Afghan security forces have formally taken control of domestic combat operations from NATO troops. The handover comes after nearly 12 years of war.
President Hamid Karzai announced the move at a ceremony on Tuesday during which NATO forces gave control for the last 95 districts. The event marks a significant milestone since American-led forces ousted the Taliban following the 9/11 attacks of 2001 on New York and Washington, the BBC reports.
Hamid Karzai and NATO chief Anders Fogh Rasmussen described the ceremony as an historic moment for Afghans.
"Our security and defence forces will now be in the lead," Mr Karzai said in a speech to an audience of Afghan security and political leaders and foreign dignitaries. "From here, all security responsibility and all security leadership will be taken by our brave forces."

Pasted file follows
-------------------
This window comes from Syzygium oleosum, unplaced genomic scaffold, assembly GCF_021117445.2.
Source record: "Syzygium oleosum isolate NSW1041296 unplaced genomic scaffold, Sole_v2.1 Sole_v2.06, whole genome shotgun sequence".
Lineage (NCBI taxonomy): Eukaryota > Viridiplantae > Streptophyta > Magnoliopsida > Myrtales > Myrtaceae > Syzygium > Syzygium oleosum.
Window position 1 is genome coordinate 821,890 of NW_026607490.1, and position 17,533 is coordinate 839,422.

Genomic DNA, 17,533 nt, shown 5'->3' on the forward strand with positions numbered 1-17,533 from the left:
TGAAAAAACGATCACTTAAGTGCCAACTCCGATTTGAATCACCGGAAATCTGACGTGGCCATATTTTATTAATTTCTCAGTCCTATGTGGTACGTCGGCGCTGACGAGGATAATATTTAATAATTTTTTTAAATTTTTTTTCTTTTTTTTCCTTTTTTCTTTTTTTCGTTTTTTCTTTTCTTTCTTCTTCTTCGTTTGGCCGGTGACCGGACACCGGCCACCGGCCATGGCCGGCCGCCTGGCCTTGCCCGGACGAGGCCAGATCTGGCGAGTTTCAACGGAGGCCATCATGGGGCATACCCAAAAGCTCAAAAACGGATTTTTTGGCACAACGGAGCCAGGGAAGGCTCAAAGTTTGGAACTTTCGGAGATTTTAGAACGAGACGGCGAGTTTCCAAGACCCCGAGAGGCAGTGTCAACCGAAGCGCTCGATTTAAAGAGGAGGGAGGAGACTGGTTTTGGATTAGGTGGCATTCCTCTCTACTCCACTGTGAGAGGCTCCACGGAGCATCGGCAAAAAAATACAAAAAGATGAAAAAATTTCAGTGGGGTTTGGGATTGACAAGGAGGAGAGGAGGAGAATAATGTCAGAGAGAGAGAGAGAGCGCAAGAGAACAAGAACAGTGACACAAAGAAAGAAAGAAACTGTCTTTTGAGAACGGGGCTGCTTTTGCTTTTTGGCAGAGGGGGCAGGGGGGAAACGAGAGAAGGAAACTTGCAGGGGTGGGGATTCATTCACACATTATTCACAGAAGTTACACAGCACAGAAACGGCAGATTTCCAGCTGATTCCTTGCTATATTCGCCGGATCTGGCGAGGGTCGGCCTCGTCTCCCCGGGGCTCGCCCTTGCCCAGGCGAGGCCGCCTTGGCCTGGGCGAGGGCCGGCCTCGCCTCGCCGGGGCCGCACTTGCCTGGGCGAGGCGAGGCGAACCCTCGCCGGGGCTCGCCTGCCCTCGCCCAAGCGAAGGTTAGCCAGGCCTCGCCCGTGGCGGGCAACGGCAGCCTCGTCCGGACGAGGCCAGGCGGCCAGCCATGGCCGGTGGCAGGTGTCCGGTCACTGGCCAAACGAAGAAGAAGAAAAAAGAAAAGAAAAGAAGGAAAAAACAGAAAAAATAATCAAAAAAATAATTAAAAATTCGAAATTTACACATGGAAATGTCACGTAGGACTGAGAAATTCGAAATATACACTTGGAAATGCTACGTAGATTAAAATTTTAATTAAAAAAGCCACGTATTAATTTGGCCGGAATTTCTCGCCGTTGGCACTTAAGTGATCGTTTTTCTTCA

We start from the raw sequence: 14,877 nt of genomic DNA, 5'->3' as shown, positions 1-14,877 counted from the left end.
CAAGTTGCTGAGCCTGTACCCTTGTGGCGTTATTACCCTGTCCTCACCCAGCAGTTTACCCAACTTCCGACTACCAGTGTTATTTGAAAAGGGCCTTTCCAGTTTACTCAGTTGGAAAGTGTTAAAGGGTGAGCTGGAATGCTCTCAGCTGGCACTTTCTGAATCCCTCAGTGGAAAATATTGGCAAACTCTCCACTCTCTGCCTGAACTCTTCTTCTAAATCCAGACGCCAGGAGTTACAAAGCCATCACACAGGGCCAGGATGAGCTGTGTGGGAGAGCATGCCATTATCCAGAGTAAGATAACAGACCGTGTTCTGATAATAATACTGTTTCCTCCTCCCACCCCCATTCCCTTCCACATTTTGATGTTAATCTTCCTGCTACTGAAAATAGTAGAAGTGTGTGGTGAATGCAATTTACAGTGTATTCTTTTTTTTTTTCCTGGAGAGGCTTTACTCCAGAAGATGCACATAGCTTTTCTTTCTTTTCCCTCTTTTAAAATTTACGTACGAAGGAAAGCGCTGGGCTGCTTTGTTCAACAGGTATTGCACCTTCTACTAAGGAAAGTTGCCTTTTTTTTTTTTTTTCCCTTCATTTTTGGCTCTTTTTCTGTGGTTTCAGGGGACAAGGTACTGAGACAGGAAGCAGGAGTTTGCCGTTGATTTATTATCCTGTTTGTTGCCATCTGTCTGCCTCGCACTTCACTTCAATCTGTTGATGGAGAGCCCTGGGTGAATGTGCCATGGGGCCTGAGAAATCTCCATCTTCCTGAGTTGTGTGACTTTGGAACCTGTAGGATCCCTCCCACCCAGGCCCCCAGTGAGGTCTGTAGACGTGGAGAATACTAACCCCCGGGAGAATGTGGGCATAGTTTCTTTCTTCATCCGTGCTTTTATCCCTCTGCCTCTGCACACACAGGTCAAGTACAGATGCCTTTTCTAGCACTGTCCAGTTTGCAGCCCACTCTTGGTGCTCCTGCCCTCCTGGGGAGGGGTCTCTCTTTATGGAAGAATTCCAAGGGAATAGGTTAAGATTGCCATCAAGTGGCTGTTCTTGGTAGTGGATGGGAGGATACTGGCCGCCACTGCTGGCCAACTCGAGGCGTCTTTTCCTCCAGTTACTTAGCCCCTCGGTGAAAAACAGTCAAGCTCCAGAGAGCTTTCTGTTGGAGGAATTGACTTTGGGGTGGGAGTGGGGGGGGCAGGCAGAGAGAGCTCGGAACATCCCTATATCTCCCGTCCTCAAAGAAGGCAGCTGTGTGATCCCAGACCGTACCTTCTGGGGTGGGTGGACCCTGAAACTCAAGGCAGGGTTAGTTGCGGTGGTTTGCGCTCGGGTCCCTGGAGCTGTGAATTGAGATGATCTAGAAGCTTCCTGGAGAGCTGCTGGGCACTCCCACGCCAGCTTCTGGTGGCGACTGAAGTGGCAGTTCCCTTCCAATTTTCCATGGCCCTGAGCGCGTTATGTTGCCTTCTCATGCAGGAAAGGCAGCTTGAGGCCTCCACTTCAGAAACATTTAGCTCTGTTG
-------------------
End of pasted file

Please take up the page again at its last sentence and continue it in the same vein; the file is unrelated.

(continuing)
Mr Rasmussen paid tribute to the "brave and committed" soldiers in the Afghan armed forces and to those who had "made the ultimate sacrifice to defend their country and their people. They have fought to ensure that international terrorism no longer finds safe haven in Afghanistan."
It is the first time since the withdrawal of Soviet forces in 1989 that security across the country has become the responsibility of forces led by the Afghan government.
The handover of security control by the International Security Assistance Force began with Bamiyan in the summer of 2011.
Final districts to be handed over include 13 in Kandahar province - the birthplace of the Taliban - and 12 each in Nangarhar, Khost and Paktika, all bastions of insurgent activity along the border with Pakistan.
The number of Afghan security forces has been gradually increasing from fewer than 40,000 six years ago to nearly 350,000 today.
Ahead of the event, a suicide bomber killed three people in Kabul. The attacker is believed to have targeted the convoy of Haji Mohammad Mohaqeq, an MP and a leader of the Hazara ethnic minority. Mr Mohaqeq escaped with minor injuries.